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HIGH PERFORMANCE COMPUTING


Robert Roe interviews Mark Parsons on the strategy for HPC in the UK


Advancing HPC in the UK


Professor Mark Parsons is the Director of EPCC and Associate Dean for e-Research. In this interview, he discusses the development of HPC in the UK, the UK’s place in the European supercomputing community, and the importance of developing software alongside new HPC systems.


What is the UK’s place in the European HPC community? The UK position in Europe is an interesting one from an HPC and e-infrastructure point of view, because if you look at computational science in the UK we are really strong. I think any of the European countries would say that the UK has always had a very strong computational science community. We do so much science, so we are


naturally going to have a large number of people doing computational science. We were also right there at the beginning of PRACE (Partnership for Advanced Computing in Europe), the current European community that spans all the member states. But in 2010 we did not sign up to be a hosting member of PRACE and the countries that did were France, Germany, Italy, Spain and Switzerland. The UK declined to sign up at that


point, so we have been the largest general partner in PRACE, and I have always felt that we should have been a hosting member, although it wasn’t the government’s decision to do that and we see that continuing into EuroHPC today. Even just putting Brexit to one side, it is not at all clear to me that we would have wholeheartedly signed up to EuroHPC and we have not signed up at the moment. This begs the question if we are not throwing our hat in with the European HPC centres – what exactly is our strategy?


So what is the UK’s strategy for HPC? If you were to go back to the 1990s and the first decade of the new century, you would see that the UK was investing at roughly


14 Scientific Computing World October/November 2019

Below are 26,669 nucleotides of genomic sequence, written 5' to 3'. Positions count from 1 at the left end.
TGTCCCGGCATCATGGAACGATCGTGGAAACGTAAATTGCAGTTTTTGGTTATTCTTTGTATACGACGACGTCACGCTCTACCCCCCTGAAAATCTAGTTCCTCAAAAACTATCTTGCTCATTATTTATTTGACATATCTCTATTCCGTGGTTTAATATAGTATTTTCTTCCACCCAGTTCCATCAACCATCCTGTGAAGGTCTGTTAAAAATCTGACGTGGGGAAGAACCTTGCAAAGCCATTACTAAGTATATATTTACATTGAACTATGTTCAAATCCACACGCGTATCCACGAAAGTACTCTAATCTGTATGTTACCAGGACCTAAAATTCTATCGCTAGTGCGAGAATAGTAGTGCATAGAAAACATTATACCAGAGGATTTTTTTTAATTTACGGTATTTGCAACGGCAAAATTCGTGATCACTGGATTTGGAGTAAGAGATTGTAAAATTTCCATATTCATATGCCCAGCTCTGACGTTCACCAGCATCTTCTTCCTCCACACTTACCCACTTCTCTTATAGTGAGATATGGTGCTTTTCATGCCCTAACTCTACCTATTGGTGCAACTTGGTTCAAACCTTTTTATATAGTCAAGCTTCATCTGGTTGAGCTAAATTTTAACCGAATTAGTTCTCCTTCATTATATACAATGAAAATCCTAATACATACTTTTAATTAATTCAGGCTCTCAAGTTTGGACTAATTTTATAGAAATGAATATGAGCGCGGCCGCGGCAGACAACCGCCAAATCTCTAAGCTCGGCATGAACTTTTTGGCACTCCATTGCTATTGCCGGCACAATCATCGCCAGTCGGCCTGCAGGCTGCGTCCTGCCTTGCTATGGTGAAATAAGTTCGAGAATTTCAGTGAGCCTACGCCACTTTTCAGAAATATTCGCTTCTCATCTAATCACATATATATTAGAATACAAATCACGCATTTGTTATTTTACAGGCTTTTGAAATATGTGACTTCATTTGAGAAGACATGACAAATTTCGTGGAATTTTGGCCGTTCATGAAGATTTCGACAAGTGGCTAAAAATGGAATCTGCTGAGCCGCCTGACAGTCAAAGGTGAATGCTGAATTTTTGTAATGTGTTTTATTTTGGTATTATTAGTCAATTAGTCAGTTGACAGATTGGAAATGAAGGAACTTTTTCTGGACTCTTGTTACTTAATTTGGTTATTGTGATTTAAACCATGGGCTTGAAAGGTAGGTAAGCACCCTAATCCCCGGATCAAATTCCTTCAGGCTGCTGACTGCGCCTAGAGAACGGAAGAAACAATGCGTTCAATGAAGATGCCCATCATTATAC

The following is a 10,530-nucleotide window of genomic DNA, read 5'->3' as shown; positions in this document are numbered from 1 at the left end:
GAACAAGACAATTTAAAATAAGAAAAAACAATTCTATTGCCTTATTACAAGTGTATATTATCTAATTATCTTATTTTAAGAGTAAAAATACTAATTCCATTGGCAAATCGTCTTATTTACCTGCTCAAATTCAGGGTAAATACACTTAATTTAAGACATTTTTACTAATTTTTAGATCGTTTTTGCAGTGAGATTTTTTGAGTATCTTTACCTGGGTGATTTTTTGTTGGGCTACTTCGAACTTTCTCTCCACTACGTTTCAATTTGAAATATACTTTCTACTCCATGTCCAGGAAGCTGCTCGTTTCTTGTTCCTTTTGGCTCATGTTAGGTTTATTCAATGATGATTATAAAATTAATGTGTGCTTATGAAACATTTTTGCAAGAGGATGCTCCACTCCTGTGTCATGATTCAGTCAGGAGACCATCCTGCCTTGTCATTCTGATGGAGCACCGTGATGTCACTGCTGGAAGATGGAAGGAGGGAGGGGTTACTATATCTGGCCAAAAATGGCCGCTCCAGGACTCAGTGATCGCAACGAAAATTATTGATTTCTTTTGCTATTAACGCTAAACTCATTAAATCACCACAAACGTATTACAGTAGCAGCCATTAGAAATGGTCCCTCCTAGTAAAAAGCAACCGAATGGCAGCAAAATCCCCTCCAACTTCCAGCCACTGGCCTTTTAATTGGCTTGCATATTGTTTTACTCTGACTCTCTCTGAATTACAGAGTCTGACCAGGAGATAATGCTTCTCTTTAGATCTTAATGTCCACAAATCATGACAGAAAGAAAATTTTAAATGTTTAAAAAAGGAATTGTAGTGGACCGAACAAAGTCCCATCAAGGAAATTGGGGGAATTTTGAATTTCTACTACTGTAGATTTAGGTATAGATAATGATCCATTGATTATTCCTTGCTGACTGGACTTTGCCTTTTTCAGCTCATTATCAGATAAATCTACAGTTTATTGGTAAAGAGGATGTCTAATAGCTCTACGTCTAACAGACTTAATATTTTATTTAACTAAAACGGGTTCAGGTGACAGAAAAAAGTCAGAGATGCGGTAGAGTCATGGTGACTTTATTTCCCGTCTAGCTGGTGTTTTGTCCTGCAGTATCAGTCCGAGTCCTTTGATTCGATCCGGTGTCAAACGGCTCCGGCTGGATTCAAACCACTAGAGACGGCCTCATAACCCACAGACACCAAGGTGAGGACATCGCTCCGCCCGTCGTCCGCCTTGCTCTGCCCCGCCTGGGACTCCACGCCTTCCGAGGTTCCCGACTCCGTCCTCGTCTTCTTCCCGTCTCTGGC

the same level as these other big European countries. That tailed off in the last few years. Obviously we have had ARCHER (Advanced Research Computing High End Resource), which was a big investment but around the time ARCHER came around, the German centres were putting in three systems the size of ARCHER. That has continued to this day. We are


about to get ARCHER 2 but if you were to look at the German centres, you would see that each of them has an ARCHER 2 sized system. That it is generally accepted. There has been a lot of work over the last year, about how the scientific community thinks about our e-infrastructure needs. That is not just supercomputing, although supercomputing is a large part of it. About a year ago a process was


started by, what is now, UK Research and Innovation (UKRI) to develop an e-infrastructure roadmap, and this fed into a road-mapping exercise that was happening for all scientific infrastructure


moment because, for the first time in a long time, there is a proper look at the UK’s supercomputing roadmap and general e-infrastructure roadmap.


How long until the budget decisions take place?


This is in the hands of UK Research and Innovation (UKRI) and what the next, or current, administration wants to do with the spending review. There will be a full spending review every three to four years, so when that happens UKRI will be part of that review and will be asking for money – part of that will be scientific infrastructure, of which, e-infrastructure is a key part.


Will the UK get a Tier-0 system? There is definitely a large debate, of which I am deeply involved, around what the UK should do with Tier-0 or exascale computing. We are not part of EuroHPC, so we are not going to have access to the exascale systems that appear in Europe


“We are in quite a positive phase at the moment because, for the first time in a long time, there is a proper look at the UK’s supercomputing roadmap”


– telescopes, particle physics accelerators, all these kinds of things plus e-infrastructure. So people came together from across


the research councils and we produced a roadmap which included a supercomputing roadmap – which provided a good view of what the scientific community needed over the next six to eight years. This was a very large amount of money that was asked for, if you add up everything from the different reports, which any government would look at and say ‘we cannot possibly afford all of that’, but there is, and will be, a period of identifying the budget and working out how to best spend the funds that are made available. We are in quite a positive phase at the


in 2023, they will also have some very large systems in 2021, around 150 to 200 Pflop systems, and we will not have access to that which will have a detrimental effect on our scientific and industrial communities ability to use the largest scale of supercomputing. That raises the question of can we


partner with another country, or should the UK think about investing in a large Tier-0 system? That is an ongoing debate. I work very closely with Susan Morel, head of research infrastructure at EPSRC, for the best part of the last decade. I have been the advisor to Susan (the representative from the government) on the PRACE council. Susan and I felt for a very long time


@scwmagazine | www.scientific-computing.com


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